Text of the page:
Lore Segal is a lauded novelist, translator, and writer of children’s books. Her novels include OTHER PEOPLE’S HOUSES, serialized in The New Yorker; HER FIRST AMERICAN, which won an award from the American Academy and Institute of Arts and Letters; and SHAKESPEARE’S KITCHEN, a finalist for the Pulitzer Prize.
TELL ME A MITZI
“TELL ME A MITZI is a must!”
—School Library Journal (starred)
Lore Segal’s classic children’s book TELL ME A MITZI was originally published by Farrar, Straus and Giroux in 1970, with illustrations by Harriet Pincus. In this charming tale, forthcoming in hardcover reissue, three household adventures in the life of Mitzi include an intended trip to grandmother’s, sharing a family cold, and reversing the President’s motorcade.
TELL ME A MITZI won First Prize in the Book World Spring Festival and was named an ALA Notable Book. Quick to become a story-hour favorite among children, it is now widely regarded as a classic American picture book. It was included in the Knopf Books for Young Readers anthology YOU READ TO ME AND I’LL READ TO YOU: Stories from the 20th Century (2011), alongside stories from Roald Dahl and Maurice Sendak.
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HALF THE KINGDOM
“Lore Segal is … one of those rare people who combine art, eccentricity, honesty, and wisdom and who, by a change of tone, an altered inflection, produce such enchanting effects that the [reader] is swept along.”
A New York Times Notable Book of the Year in 2013
Renowned New Yorker writer Lore Segal’s HALF THE KINGDOM is a brilliant dark comedy about life, death, and growing old in post-9/11 America—a place where terrorist paranoia and end-of-the-world hysteria mask deeper fears about mortality; a place where a broken medical system leads one character to quip, “Kafka wrote slice-of-life fiction.”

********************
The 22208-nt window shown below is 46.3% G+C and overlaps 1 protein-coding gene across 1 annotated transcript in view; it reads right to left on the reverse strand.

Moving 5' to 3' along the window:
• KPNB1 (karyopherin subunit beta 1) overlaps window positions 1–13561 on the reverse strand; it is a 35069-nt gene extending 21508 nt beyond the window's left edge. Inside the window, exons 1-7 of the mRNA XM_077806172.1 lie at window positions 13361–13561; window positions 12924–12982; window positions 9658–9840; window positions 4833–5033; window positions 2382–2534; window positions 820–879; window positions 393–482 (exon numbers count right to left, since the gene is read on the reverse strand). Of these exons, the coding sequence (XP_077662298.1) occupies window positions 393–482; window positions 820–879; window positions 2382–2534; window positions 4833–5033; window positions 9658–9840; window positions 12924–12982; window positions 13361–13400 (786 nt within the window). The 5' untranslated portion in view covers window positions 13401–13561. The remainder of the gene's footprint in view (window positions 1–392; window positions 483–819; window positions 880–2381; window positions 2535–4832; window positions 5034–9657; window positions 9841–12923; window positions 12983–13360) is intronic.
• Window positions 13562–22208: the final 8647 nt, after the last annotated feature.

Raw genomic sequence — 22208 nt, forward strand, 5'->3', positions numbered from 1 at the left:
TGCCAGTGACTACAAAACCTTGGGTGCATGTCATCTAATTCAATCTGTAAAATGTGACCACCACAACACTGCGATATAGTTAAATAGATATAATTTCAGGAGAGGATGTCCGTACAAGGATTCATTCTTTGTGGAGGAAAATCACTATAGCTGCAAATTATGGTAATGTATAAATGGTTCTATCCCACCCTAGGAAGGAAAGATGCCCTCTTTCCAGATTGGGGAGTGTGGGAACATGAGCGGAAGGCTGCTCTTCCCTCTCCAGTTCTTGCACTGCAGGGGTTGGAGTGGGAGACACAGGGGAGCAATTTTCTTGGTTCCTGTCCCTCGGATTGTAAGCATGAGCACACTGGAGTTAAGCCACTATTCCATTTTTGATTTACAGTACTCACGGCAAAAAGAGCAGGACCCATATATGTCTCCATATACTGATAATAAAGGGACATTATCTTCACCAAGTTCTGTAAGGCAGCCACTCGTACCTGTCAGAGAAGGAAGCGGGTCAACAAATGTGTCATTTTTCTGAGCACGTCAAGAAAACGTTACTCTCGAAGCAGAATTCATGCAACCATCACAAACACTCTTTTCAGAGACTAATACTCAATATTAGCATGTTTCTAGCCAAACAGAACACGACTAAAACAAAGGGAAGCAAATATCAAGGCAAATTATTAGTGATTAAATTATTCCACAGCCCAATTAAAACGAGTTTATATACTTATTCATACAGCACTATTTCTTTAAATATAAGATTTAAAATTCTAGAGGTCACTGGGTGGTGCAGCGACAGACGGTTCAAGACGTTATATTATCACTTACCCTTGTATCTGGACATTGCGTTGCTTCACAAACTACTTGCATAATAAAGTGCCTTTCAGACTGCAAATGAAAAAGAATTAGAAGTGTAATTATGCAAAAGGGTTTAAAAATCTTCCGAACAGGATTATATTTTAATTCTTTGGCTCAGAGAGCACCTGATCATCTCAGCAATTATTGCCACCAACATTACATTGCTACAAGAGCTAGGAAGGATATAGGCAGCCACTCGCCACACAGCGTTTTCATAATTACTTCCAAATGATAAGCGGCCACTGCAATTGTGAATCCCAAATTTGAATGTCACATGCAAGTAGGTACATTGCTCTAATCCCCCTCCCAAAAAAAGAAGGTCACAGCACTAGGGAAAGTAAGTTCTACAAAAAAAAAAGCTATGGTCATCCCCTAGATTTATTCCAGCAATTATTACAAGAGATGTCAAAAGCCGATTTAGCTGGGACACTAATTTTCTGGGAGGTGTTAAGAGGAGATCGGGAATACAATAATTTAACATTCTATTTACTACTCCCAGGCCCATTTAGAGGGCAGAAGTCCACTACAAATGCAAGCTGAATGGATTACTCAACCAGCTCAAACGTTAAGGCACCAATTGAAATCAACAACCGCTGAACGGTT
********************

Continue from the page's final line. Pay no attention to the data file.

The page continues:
HALF THE KINGDOM brings a deep appreciation for the absurd to the buoyant black humor that has become Segal’s signature—not without the tenderness, wit, and searing honesty that led the New York Times to proclaim that she “may have come closer than anyone to writing the Great American Novel.”
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“Lore Segal has taken our literary life apart so sweetly that no one will want to put it together again. LUCINELLA is a witty, elegant, beautiful book.”
—William H. Gass
Lore Segal’s brilliant – and, some would say, scathing – look at the New York literary scene was instantly beloved when it was first published and remains fresh as ever.
Segal’s novels SHAKESPEARE’S KITCHEN, MY FIRST AMERICAN, and OTHER PEOPLE’S HOUSES, originally published in The New Yorker, have earned her a loyal following. Now the sensitive and prickly refugee child who is the heroine of OTHER PEOPLE’S HOUSES has grown up, and the witty and whimsical story of her adventures among the literati is LUCINELLA. The novel opens at a Yaddo-like writers’ retreat, where life is idyllic, meals are served in one’s room, and cocktails are ready at day’s end. Back in New York City, these pampered writers face serious, real-life questions: Will a different husband, or the right publisher, or the perfect filing system, put things in order—or at least bring a moment of rest on the seesaw between euphoria and panic?
Lore Segal depicts Lucinella’s circle with loving malice. “Here,” Cynthia Ozick says, “is the enchanted microcosm, the laughter of morality.”